On Point

Click the title above to check out our new website. Why Know is no mo’, our new name is On Point. Not bad (smile).

Last night, we held our annual banquet here at the Chattanooga Trade Center, with this year’s speaker, Dr. Benjamin Carson. Dr. Carson did a wonderful job–he communicated much wisdom learned both from his childhood struggles and from more modern trials in the operating room. A very nice man, he.

While he shared much I could reflect upon (and probably will), I was musing over one tidbit just now: Dr. Carson’s mother, in case you do not know, decided to kill their TV and require her two sons to read books (2 per week) and write reports on each book. Little Ben hated this at first (he joked last night that he and his brother called it “child abuse”), but within a few months he loved reading. And he said his morale was boosted greatly as he began to earn things that none of his classmates knew. He said he realised this impact from his reading, even as a young boy.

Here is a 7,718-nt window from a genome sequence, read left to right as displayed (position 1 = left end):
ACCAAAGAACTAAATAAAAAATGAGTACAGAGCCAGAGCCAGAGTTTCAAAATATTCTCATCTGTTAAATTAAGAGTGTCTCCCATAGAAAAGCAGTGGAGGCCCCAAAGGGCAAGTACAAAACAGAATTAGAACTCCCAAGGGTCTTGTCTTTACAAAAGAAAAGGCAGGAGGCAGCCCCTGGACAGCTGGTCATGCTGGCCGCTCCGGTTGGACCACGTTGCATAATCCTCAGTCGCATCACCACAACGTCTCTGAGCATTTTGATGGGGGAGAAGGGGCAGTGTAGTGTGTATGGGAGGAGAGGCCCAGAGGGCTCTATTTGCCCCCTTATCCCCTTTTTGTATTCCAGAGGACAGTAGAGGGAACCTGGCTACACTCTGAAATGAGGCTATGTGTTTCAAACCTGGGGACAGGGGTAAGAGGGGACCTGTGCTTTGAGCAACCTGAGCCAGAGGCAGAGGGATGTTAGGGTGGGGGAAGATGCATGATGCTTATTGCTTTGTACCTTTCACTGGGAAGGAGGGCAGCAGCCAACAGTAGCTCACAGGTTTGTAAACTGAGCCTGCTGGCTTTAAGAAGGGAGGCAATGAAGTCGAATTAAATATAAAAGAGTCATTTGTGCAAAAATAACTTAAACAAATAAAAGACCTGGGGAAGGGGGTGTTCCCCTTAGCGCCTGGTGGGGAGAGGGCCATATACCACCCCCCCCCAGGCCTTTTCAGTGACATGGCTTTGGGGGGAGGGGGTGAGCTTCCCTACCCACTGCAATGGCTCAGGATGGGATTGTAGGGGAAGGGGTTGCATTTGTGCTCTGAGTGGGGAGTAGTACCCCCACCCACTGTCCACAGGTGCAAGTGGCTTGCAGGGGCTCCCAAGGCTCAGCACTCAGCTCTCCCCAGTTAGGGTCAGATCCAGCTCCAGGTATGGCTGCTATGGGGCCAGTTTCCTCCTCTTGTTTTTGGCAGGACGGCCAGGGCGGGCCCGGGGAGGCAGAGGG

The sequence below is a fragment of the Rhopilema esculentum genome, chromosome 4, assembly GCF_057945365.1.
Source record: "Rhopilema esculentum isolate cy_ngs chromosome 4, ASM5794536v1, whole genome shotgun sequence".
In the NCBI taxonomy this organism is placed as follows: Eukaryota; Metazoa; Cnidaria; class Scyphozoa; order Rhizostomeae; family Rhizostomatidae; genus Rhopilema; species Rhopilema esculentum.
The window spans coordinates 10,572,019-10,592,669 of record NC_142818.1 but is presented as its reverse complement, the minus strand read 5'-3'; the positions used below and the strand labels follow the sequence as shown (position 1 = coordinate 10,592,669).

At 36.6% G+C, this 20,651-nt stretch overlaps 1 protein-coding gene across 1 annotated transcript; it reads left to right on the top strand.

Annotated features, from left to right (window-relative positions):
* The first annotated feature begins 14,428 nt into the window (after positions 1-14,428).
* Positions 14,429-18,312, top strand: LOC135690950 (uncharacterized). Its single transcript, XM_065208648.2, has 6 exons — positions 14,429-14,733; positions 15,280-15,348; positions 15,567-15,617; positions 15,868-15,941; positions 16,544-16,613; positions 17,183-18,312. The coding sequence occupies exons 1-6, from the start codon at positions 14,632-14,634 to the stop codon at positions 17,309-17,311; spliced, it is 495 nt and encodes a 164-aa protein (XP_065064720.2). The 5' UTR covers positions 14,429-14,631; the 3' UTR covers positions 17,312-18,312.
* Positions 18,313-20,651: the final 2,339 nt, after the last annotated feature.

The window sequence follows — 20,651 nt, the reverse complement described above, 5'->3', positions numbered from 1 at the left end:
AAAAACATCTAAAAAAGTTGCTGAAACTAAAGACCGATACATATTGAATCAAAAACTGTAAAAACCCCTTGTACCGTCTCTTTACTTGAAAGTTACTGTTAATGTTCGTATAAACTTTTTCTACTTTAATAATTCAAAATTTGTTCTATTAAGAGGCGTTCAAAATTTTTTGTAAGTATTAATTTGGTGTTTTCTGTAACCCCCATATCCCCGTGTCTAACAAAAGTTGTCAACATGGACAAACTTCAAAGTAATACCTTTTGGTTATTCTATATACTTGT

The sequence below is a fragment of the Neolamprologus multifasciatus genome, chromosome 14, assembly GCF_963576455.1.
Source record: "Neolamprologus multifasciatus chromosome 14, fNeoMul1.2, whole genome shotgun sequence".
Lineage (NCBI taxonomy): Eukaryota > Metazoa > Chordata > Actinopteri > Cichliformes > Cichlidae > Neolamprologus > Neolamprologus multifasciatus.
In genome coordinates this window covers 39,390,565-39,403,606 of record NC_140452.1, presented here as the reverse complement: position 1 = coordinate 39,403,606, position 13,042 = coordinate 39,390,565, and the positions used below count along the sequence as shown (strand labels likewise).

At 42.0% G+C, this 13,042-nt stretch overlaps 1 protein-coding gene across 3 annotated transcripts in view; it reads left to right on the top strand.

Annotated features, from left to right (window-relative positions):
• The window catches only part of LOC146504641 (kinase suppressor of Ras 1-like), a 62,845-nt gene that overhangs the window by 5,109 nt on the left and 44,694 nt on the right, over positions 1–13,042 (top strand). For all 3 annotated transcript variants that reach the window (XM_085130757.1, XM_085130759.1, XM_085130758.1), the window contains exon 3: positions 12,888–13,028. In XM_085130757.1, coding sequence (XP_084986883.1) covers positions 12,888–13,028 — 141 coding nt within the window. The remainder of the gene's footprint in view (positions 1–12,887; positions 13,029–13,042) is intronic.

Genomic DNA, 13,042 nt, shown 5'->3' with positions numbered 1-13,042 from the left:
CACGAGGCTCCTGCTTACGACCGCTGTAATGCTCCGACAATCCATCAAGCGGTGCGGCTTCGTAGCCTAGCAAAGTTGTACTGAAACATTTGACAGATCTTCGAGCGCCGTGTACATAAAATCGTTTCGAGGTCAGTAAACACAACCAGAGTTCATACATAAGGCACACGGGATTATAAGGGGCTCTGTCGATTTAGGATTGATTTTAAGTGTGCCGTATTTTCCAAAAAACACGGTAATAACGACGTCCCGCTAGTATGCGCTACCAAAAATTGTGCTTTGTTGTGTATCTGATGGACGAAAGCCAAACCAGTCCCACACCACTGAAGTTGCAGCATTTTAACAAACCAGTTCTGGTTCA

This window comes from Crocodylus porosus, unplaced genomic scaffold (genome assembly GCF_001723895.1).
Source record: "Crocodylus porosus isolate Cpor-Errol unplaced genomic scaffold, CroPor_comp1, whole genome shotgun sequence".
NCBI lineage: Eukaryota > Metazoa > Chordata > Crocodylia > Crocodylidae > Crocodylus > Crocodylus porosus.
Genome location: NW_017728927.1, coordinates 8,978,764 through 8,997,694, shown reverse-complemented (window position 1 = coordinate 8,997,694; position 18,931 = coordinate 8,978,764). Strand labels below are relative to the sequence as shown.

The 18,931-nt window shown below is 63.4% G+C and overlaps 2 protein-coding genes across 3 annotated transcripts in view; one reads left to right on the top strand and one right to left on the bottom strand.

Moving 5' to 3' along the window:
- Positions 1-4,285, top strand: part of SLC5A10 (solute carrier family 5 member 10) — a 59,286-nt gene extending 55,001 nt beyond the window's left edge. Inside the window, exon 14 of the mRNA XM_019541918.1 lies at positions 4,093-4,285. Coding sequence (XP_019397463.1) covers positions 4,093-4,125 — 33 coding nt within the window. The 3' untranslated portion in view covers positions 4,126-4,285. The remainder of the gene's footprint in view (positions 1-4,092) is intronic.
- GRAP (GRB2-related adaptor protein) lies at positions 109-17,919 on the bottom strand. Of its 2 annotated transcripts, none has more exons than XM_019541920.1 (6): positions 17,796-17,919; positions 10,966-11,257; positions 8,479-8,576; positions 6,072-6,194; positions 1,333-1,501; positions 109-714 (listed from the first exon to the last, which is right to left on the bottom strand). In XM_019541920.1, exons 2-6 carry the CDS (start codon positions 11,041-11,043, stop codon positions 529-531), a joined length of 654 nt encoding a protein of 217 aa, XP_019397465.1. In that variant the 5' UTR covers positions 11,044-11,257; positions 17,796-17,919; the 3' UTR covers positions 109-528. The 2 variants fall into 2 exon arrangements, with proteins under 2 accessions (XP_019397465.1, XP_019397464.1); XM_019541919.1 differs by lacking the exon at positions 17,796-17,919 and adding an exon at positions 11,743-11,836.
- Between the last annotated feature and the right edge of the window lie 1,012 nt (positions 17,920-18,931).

I loved to hear the simplicity of that, that kind of honest pride in knowing things. While it can lead to gross pride, the simple desire to learn and know more can be simple, pure, and sweet–it’s something we are made to do (John 10:10). But I think about our culture today, with its countless media sources and outlets from televisions to theaters to cell phones and computers, and I wonder if we haven’t grown into a culture where young people don’t care about knowing more (or even just other) things than the next person–to them, it’s more important to know exactly what everyone else knows. How many conversations are begun, “Hey, did you hear…” How many times I have observed young people hear the first few seconds of a popular song, and turn to look at one another for that glance of recognition: “You know this song, too? Oh, I know this song–in fact, I can sing all the words, watch this.” They are content only to know the same gossip, rumors, speculations, and useless superficial knowledge that their peers possess.

But do they love learning? Do they dig deep into knowledge? Most importantly, do they know, do they press on to know the Lord? For in the light of Him, knowledge knows its limitations and is humbled. But who will show this generation how?

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